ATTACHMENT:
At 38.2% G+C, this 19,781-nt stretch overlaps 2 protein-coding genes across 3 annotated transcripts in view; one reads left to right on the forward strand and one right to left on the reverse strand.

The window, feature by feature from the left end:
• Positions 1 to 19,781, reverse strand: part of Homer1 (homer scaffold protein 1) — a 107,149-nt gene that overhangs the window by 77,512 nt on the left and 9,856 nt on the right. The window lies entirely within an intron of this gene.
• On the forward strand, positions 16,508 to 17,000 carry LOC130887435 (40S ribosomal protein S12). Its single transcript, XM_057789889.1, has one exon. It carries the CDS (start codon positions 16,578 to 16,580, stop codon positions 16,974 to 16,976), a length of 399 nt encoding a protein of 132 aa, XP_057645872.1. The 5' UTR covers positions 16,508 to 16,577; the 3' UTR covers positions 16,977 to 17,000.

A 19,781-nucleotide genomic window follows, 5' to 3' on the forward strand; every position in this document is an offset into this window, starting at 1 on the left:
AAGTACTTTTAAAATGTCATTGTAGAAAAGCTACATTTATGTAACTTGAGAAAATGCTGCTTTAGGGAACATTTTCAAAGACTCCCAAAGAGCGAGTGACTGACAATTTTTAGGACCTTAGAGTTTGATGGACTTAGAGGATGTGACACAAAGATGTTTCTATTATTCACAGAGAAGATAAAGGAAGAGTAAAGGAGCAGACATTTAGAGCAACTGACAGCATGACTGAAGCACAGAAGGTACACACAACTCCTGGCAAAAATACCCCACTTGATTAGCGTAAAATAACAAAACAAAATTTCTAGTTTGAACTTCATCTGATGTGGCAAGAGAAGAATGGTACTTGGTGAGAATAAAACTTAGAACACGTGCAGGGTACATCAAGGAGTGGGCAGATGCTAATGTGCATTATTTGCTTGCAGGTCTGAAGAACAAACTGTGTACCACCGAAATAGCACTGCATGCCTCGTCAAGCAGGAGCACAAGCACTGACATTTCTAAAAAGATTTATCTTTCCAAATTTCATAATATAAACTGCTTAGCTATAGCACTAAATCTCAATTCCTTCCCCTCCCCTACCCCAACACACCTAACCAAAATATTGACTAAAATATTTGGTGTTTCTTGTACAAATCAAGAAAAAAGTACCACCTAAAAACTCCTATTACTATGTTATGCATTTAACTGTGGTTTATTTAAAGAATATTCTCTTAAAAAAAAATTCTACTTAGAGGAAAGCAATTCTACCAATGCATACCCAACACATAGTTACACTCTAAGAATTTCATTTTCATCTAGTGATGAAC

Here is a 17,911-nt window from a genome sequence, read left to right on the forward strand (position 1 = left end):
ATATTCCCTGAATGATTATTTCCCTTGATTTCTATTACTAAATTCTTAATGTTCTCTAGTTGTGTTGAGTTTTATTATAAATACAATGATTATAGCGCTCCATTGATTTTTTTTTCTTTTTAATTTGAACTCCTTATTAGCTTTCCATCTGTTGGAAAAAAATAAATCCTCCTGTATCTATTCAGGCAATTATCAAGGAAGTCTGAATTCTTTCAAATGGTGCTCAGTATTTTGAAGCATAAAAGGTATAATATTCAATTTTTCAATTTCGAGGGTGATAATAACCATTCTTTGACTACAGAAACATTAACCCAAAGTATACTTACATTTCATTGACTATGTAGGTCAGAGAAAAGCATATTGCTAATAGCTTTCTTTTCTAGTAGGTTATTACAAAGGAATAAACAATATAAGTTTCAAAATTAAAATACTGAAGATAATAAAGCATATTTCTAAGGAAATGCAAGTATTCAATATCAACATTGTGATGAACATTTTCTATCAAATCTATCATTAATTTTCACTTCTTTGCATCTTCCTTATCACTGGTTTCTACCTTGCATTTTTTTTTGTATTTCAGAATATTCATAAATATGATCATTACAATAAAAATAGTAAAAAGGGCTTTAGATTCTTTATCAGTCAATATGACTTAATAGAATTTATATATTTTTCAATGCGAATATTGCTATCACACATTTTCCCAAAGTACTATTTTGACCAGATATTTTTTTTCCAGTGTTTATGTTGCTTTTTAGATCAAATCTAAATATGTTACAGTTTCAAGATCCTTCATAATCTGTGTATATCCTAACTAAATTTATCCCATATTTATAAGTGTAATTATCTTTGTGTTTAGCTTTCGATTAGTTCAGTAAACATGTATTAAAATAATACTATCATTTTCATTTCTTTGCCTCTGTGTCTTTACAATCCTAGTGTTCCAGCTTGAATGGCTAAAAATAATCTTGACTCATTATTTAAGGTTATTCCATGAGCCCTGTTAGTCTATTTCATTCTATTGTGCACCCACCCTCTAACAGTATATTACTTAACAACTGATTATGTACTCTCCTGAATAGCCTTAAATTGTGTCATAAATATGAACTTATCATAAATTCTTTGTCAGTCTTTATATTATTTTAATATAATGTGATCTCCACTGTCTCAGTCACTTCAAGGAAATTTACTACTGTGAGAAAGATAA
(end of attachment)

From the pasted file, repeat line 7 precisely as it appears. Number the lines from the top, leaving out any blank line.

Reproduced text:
Here is a 17,911-nt window from a genome sequence, read left to right on the forward strand (position 1 = left end):